The concept of professionalism in one society may be perceived differently in another. Punctuality is of utmost importance in some cultures, whereas being “on time” may be considered rude or imposing in others. The “nine to five with a lunch break” workday model is not universal. In many places, people work at different times or spread the workday out with a long break in the middle. Forcing people in such cultures to conform to the typical American workday could, in effect, isolate them from their communities and families, affecting motivation and job performance. These are simplistic examples, but they illustrate the importance of broadening one’s cultural perspective to better manage individuals and teams across the globe.

What About Internal Business Culture?

Globalizing an organization’s business practices does not automatically create a unified global culture for that organization. Effective centralized HR management works diligently to foster a unified business culture supporting that organization’s goals and mission. Plus, today’s job seekers value a company’s culture — often more than pay.

However, it can be difficult to get people around the world to connect in collaborative purpose, bridging their differing cultures to form a collective international culture within the company. Video conferencing can only go so far. Ideally, HR can help address these divides through international conferences and other opportunities for global teams to interact and collaborate in person. If this is not an option, HR should strive to enrich virtual and hybrid collaboration experiences with a focus on culture building.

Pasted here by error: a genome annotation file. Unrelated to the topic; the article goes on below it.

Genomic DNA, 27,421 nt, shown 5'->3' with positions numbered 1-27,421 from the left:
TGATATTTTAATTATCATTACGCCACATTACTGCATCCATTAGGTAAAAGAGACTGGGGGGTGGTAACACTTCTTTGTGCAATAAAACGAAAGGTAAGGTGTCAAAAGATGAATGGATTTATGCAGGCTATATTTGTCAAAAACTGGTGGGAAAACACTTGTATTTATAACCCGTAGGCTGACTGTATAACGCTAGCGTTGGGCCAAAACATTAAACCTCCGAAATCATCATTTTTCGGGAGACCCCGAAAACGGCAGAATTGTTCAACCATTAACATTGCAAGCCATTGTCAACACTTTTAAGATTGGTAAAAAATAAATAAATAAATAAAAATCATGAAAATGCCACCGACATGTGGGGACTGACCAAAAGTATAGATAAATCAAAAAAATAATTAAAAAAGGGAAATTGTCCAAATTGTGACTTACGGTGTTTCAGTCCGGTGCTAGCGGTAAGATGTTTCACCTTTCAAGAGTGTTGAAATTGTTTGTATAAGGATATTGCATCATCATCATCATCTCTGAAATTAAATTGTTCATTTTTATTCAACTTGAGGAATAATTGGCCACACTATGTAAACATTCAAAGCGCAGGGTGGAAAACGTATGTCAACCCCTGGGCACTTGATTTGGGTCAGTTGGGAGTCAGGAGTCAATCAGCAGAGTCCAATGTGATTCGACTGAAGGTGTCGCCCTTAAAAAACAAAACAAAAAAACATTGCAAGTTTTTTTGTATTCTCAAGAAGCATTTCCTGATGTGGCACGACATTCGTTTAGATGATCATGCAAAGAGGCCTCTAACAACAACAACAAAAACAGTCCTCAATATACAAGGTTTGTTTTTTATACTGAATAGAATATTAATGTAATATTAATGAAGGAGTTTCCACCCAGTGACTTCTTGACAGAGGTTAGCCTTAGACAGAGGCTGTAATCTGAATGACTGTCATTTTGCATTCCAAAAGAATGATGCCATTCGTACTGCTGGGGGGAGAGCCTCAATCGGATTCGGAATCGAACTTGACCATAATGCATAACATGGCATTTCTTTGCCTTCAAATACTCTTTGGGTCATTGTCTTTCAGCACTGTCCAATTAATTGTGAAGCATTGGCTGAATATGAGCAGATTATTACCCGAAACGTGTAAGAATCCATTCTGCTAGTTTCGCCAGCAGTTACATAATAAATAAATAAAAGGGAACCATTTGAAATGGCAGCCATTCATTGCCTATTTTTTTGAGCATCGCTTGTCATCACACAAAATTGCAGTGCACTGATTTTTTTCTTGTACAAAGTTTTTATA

Moreover, a business’s internal culture may be so entrenched in its encapsulating society’s norms that it translates poorly to other societies. As mentioned above, leadership must carefully consider the HR management model along with the company’s internal culture. These constructs are intertwined and may need to be modulated and iterated as appropriate to best suit varying norms in differing cultures and societies.

International HR management is both challenging and fascinating. Overcoming inherent cultural challenges presents a unique opportunity for HR managers and directors to affect a company’s broader sense of global awareness, diversifying cultural perspectives at the individual and structural levels. Advancing cultural awareness throughout an organization can help every department become more successful when expanding into new markets. In this way, effective international HR management can provide a strong foundation for successful international business as a whole. Through courses like International Human Resource Management, students in UNCW’s online MBA in International Business program develop the skill set to avoid or overcome such challenges in international HR management.

Learn more about UNCW’s online MBA with a Specialization in International Business program.